DETROIT (WXYZ) — They hid in bedrooms, cowered behind doors and ran down city streets. Some lived in Detroit for only a few years, others their entire lives. But all of them were waiting for police.
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At a time when the city touts the fastest response time to 911 calls in well more than a decade — 12 minutes for priority one calls — thousands of the most urgent calls to police each year still leave victims waiting 30 minutes or more for help. Hundreds wait longer than an hour.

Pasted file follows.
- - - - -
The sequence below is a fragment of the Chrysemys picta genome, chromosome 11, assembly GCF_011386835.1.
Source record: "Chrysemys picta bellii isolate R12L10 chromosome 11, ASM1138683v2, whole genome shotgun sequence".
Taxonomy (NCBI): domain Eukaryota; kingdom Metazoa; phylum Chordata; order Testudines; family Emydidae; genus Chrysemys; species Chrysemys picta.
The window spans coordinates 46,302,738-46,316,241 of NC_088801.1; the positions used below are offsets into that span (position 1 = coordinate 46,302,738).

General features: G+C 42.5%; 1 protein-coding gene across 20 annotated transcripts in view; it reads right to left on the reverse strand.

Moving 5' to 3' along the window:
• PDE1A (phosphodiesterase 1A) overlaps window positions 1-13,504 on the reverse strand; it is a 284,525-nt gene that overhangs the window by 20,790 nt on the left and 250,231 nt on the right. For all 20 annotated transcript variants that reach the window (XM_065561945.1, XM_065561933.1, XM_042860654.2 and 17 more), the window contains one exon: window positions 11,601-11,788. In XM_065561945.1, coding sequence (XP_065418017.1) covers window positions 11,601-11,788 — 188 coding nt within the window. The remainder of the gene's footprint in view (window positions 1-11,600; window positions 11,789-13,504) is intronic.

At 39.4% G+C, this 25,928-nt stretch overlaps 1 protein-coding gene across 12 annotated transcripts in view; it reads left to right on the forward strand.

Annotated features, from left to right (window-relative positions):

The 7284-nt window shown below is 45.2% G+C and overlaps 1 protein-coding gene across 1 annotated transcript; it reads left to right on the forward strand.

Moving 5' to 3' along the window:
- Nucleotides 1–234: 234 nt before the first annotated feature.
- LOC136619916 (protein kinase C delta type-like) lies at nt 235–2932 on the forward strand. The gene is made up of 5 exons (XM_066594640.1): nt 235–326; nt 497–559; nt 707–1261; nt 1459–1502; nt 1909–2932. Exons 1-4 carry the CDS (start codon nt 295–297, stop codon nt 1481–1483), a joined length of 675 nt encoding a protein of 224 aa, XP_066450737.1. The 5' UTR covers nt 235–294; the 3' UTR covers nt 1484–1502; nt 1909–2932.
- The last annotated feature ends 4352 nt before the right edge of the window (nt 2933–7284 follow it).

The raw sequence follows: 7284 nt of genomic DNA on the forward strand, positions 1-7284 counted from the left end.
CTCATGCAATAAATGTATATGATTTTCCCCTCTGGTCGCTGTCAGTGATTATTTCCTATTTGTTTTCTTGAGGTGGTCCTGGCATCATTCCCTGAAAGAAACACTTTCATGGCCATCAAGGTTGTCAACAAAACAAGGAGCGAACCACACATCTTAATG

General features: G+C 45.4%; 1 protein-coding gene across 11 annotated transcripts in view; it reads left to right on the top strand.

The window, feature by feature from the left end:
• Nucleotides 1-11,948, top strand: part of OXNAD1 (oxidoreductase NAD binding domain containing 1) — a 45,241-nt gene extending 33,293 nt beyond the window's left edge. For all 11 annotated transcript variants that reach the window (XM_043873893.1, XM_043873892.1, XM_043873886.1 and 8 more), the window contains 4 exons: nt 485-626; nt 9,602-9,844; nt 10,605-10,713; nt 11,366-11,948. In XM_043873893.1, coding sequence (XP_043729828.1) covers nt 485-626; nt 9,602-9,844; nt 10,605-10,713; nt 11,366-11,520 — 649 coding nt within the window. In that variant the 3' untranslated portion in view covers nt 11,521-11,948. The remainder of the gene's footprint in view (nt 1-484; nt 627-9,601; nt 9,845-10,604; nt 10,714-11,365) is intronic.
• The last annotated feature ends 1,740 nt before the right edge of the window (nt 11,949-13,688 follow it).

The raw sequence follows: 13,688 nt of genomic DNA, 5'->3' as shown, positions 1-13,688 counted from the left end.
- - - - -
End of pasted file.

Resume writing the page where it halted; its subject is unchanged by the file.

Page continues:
A 7 Action News investigation reveals that, over a 20-month period, 650 priority one calls took more than 60 minutes to receive a response. The calls include reports of active shootings, rapes in progress, felonious assaults, armed robberies, armed attacks from the mentally ill and suicides in progress.
More than 18,000 priority two calls, which are less urgent but sometimes just as serious as priority one, took 60 minutes or longer to receive a response last year, according to department data.